What Would Joseph Do?
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The Road to Serfdom

This is the road we have been traveling down. I hope everyone takes time to read this....

To many who have watched the transition from socialism to fascism at close quarters the connection between the two systems has become increasingly obvious, but in the (Western) democracies the majority of people still believe that socialism and freedom can be combined. They do not realize that democratic socialism, the great utopia of the last few generations, is not only unachievable, but that to strive for it produces something utterly different - the very destruction of freedom itself. As has been aptly said: ‘What has always made the state a hell on earth has been precisely that man has tried to make it his heaven.' - F.A. Hayek, The Road to Serfdom1

Friedrich Hayek was an Austrian economist, philosopher and intellectual considered to be one of the most important economists and political philosophers of the twentieth century. He shared the 1974 Nobel Prize in Economics for his pioneering work in the theory of money and economic fluctuations.2 Hayek's work has influenced world leaders for decades. However, at this present time in our history, it is more important than ever to remind the public about the lessons and logic he had to offer. Revisiting Hayek's work informs us of how the dramatic actions being taken by the current administration will lead us down a road that ultimately ends in the destruction of this democracy along with the freedoms and liberties we take for granted.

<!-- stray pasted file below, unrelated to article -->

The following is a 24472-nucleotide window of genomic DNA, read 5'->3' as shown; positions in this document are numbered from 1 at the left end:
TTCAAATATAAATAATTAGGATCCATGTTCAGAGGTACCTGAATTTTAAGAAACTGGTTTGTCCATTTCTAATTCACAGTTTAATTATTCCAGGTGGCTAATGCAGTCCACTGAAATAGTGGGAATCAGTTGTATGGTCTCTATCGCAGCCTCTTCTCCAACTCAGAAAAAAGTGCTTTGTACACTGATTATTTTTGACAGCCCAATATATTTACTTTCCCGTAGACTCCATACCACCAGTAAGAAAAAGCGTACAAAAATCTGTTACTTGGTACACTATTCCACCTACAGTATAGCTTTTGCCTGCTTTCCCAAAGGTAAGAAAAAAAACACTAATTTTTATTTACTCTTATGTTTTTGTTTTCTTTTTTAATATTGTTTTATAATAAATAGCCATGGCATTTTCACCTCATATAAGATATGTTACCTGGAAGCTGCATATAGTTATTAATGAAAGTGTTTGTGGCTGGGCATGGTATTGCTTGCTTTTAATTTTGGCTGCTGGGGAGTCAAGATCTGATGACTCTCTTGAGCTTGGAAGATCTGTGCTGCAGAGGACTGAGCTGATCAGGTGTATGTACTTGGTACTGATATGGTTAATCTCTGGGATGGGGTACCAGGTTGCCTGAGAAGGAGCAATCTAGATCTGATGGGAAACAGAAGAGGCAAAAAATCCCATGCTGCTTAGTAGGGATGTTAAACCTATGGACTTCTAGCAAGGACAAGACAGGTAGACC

Hayek's central thesis in his sentinel work, The Road to Serfdom, is that through the inevitable mismanagement of resources and goods at the disposal of the state, all forms of collectivism lead eventually to tyranny. Hayek used the Soviet Union and Nazi Germany as examples of countries that had progressed through the phases of collectivist governments and reached the point of tyranny. Hayek argued that disagreement regarding the practical implementation of any economic plan combined with the inadequacy of the planners' resource management would necessitate coercion in order for anything to be achieved. According to Hayek, the failure of central planning would be perceived by some in the public as an absence of sufficient power by the state to implement an otherwise good idea. This would lead the public to vote more power to the state, assisting in the rise of a "strong man" perceived to be capable of getting the job done. Following these developments, a country will be driven into outright totalitarianism. For Hayek, this journey, inadvertently set upon by central planning, ends in the destruction of all individual economic and personal freedoms.3   MORE>>>>>>>>>>>